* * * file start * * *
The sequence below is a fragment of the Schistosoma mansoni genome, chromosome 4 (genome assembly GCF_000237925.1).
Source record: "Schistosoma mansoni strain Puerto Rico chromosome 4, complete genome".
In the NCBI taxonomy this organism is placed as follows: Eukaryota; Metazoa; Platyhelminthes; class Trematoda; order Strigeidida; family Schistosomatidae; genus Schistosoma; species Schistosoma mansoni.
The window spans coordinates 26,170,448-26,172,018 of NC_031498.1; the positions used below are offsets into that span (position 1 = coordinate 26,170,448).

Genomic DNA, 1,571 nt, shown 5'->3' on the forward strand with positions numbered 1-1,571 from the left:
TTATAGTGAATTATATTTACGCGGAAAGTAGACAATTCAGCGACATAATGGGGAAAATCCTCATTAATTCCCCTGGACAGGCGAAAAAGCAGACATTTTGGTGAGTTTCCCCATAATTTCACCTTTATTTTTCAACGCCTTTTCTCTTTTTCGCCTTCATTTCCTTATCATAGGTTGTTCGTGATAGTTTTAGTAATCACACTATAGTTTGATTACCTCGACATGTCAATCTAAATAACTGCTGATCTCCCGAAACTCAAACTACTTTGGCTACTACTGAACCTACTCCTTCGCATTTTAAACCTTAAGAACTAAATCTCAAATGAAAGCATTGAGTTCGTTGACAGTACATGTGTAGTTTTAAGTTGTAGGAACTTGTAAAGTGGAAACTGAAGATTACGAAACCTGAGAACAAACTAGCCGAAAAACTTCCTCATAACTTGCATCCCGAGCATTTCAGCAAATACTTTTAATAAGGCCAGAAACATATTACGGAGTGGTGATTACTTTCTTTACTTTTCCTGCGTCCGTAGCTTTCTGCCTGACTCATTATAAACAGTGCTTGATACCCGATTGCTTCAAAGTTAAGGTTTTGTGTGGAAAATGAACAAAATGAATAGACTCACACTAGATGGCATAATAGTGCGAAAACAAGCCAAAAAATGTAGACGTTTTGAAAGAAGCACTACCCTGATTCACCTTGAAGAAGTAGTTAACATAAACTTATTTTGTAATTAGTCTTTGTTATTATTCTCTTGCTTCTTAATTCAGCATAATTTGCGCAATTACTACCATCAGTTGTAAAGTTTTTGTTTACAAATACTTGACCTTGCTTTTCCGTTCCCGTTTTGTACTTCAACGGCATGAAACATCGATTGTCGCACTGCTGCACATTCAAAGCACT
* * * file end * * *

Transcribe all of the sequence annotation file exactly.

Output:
The sequence below is a fragment of the Schistosoma mansoni genome, chromosome 4 (genome assembly GCF_000237925.1).
Source record: "Schistosoma mansoni strain Puerto Rico chromosome 4, complete genome".
In the NCBI taxonomy this organism is placed as follows: Eukaryota; Metazoa; Platyhelminthes; class Trematoda; order Strigeidida; family Schistosomatidae; genus Schistosoma; species Schistosoma mansoni.
The window spans coordinates 26,170,448-26,172,018 of NC_031498.1; the positions used below are offsets into that span (position 1 = coordinate 26,170,448).

Genomic DNA, 1,571 nt, shown 5'->3' on the forward strand with positions numbered 1-1,571 from the left:
TTATAGTGAATTATATTTACGCGGAAAGTAGACAATTCAGCGACATAATGGGGAAAATCCTCATTAATTCCCCTGGACAGGCGAAAAAGCAGACATTTTGGTGAGTTTCCCCATAATTTCACCTTTATTTTTCAACGCCTTTTCTCTTTTTCGCCTTCATTTCCTTATCATAGGTTGTTCGTGATAGTTTTAGTAATCACACTATAGTTTGATTACCTCGACATGTCAATCTAAATAACTGCTGATCTCCCGAAACTCAAACTACTTTGGCTACTACTGAACCTACTCCTTCGCATTTTAAACCTTAAGAACTAAATCTCAAATGAAAGCATTGAGTTCGTTGACAGTACATGTGTAGTTTTAAGTTGTAGGAACTTGTAAAGTGGAAACTGAAGATTACGAAACCTGAGAACAAACTAGCCGAAAAACTTCCTCATAACTTGCATCCCGAGCATTTCAGCAAATACTTTTAATAAGGCCAGAAACATATTACGGAGTGGTGATTACTTTCTTTACTTTTCCTGCGTCCGTAGCTTTCTGCCTGACTCATTATAAACAGTGCTTGATACCCGATTGCTTCAAAGTTAAGGTTTTGTGTGGAAAATGAACAAAATGAATAGACTCACACTAGATGGCATAATAGTGCGAAAACAAGCCAAAAAATGTAGACGTTTTGAAAGAAGCACTACCCTGATTCACCTTGAAGAAGTAGTTAACATAAACTTATTTTGTAATTAGTCTTTGTTATTATTCTCTTGCTTCTTAATTCAGCATAATTTGCGCAATTACTACCATCAGTTGTAAAGTTTTTGTTTACAAATACTTGACCTTGCTTTTCCGTTCCCGTTTTGTACTTCAACGGCATGAAACATCGATTGTCGCACTGCTGCACATTCAAAGCACT